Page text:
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Medvedev Calls On Oligarchs To Sacrifice For Society


Russian President Dmitry Medvedev

Russian President Dmitry Medvedev

MOSCOW (Reuters) -- President Dmitry Medvedev on has urged Russia's richest businessmen to repay their "moral debts" to society during the economic crisis.

"Perhaps nowhere in the world has business developed as fast as in our country," Medvedev said in an interview due to be broadcast on state television on the night of March 15.

"People have been getting very rich in a very short time," he said, according to the script posted on the Kremlin website. "Now it is time to return debts, moral debts, because the crisis is a test of maturity."

Russia's rapid transition to a market economy in 1990s gave birth to a group of super-rich businessmen known as "oligarchs".

An economic boom on the back of high prices for oil, gas and metals, has allowed them to earn fortunes. But the fall in commodity prices and the global credit squeeze has badly hit most of the oligarchs, placing them at the mercy of the Kremlin.

Russia's private sector owes about $500 billion in foreign debt with $130 billion due this year, according to central-bank data. Analysts have said the payments are likely to bankrupt many big businessmen unless the state helps.

The government initially promised $50 billion to help pay corporate foreign debts but the facility allocated in state corporation VEB was frozen after $11 billion was distributed.

Medvedev and his powerful Prime Minister Vladimir Putin, have told businessmen the government was not planning to bail out all of them.

A tough line on oligarchs can help the Kremlin win additional support badly needed during the crisis from ordinary Russians, traditionally critical of the oligarchs. The Kremlin worries social unrest could destabilize the country and undermine its current political system.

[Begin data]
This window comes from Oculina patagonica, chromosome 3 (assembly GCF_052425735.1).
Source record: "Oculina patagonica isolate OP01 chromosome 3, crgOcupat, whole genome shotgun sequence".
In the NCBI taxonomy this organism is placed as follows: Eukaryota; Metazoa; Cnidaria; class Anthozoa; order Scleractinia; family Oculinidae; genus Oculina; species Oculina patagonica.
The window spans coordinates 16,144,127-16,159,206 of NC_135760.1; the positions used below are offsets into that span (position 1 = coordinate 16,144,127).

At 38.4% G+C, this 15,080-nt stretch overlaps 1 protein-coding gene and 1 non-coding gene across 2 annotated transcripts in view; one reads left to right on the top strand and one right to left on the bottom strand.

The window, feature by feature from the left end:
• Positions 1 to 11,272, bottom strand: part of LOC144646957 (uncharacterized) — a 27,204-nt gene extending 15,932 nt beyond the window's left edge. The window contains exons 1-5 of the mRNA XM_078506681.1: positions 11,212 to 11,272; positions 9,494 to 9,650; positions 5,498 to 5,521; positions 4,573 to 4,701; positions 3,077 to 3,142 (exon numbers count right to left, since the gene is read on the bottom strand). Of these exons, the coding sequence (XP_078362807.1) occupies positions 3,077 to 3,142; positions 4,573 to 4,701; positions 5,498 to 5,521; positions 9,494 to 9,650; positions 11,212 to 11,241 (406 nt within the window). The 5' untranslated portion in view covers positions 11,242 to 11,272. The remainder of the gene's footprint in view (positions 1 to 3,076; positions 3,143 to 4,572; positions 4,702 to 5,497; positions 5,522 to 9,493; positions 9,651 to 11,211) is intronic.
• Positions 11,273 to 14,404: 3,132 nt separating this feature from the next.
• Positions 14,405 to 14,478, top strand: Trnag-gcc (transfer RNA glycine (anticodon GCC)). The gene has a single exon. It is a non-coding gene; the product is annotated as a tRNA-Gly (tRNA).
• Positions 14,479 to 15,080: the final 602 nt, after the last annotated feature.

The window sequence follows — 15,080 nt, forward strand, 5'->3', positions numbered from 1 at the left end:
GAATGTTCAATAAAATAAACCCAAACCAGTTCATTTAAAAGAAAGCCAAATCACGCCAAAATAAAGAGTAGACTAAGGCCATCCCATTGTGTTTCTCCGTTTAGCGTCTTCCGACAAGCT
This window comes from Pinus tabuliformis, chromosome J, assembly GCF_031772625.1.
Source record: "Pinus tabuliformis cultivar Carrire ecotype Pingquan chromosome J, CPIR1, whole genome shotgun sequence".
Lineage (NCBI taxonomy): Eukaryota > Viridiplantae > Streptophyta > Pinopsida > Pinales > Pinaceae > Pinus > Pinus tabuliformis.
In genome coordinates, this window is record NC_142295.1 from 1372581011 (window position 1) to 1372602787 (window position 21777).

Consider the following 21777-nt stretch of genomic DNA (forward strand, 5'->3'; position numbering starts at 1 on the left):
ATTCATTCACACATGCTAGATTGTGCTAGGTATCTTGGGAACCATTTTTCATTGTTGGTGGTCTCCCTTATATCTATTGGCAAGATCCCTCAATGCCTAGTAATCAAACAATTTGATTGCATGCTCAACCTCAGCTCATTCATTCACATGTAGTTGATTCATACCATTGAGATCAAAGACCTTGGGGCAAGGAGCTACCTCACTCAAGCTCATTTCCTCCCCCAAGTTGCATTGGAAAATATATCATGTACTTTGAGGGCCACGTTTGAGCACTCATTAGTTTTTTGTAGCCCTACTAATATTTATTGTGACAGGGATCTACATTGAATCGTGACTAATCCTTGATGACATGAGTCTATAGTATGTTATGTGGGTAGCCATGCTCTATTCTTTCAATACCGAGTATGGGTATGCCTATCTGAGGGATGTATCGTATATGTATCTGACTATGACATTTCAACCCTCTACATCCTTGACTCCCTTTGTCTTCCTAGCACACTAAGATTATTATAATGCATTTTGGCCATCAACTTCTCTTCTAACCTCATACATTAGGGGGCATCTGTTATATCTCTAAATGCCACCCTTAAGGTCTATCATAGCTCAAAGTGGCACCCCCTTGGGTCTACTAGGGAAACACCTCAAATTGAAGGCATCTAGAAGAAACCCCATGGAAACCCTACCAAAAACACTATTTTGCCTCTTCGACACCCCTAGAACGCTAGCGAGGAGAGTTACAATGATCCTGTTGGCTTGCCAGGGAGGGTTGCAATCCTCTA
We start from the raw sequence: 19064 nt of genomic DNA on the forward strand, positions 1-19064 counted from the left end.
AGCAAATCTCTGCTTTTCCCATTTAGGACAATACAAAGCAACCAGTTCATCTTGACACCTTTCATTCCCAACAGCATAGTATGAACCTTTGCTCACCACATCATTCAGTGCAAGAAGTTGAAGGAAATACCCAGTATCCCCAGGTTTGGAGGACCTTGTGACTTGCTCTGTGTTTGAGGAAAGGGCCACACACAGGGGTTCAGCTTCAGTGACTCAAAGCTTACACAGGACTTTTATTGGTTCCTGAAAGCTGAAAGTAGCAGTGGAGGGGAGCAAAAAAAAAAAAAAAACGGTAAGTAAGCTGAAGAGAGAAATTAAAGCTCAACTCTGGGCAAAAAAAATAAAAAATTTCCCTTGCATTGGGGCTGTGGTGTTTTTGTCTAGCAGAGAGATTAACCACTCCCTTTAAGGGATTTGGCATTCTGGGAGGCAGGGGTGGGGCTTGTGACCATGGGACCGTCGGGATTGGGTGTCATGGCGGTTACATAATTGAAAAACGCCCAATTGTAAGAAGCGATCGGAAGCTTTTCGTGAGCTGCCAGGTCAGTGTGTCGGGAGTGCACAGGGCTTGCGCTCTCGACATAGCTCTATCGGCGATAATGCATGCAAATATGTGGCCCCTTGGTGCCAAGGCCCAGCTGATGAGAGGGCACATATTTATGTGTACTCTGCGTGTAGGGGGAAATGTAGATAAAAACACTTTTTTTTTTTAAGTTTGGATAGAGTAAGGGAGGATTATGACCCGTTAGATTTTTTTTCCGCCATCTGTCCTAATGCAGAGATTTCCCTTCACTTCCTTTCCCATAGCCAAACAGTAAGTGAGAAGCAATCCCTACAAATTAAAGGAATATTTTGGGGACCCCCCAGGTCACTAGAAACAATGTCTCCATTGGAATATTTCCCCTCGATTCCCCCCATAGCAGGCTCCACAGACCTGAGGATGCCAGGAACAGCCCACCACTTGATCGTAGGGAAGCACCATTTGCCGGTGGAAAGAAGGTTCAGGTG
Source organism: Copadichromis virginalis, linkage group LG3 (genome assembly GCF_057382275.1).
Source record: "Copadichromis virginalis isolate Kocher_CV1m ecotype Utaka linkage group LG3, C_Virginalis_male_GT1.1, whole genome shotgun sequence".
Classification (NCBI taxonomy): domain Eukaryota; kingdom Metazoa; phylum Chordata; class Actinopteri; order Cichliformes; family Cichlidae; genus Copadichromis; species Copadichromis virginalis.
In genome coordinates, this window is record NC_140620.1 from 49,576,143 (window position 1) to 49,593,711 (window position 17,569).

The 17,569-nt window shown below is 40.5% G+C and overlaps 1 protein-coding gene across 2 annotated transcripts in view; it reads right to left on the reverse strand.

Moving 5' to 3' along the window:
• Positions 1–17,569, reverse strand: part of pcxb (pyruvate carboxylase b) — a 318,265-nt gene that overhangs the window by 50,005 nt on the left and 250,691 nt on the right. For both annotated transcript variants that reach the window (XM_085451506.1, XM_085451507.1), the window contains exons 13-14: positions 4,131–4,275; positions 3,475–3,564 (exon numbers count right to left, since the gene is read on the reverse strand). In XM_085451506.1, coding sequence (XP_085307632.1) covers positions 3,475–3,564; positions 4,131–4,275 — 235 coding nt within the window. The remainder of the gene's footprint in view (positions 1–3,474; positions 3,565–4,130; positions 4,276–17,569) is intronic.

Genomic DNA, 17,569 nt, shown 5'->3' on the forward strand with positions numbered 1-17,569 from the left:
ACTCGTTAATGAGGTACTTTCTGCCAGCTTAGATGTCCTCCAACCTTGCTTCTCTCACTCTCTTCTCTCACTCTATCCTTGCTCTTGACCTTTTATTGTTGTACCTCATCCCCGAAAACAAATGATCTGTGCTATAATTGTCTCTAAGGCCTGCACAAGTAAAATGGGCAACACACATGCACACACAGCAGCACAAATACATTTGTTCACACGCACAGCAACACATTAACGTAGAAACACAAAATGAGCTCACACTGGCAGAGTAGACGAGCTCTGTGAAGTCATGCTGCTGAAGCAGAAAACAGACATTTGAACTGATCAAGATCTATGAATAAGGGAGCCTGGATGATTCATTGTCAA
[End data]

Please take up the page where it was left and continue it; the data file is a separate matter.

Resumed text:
In the interview, Medvedev said the number of jobless in Russia has reached 6 million, including 2 million officially registered. He said businessmen should be prepared to sacrifice part of their wealth to keep jobs for their employees.

"If a man becomes a real businessmen, he can appreciate his employees and will try to put off part of his ideas, some of his personal consumption to maintain his staff, keep paying it, and save the business he was running in the past years," Medvedev said.

"But if the man starts panicking, if he sells business, runs away somewhere, that means he is a wrong businessmen. He simply did his business and now decided to get rid of it."

Accusations of anti-patriotic behavior have been leveled against oligarchs, many of whom live lavishly abroad buying yachts and soccer clubs. Medvedev made clear their behavior during the crisis could be crucial for their survival after the turmoil is over.

"He who survives tough crisis conditions will be an effective businessmen, an effective manager in the best sense of the word," he said. "I think this is very important."
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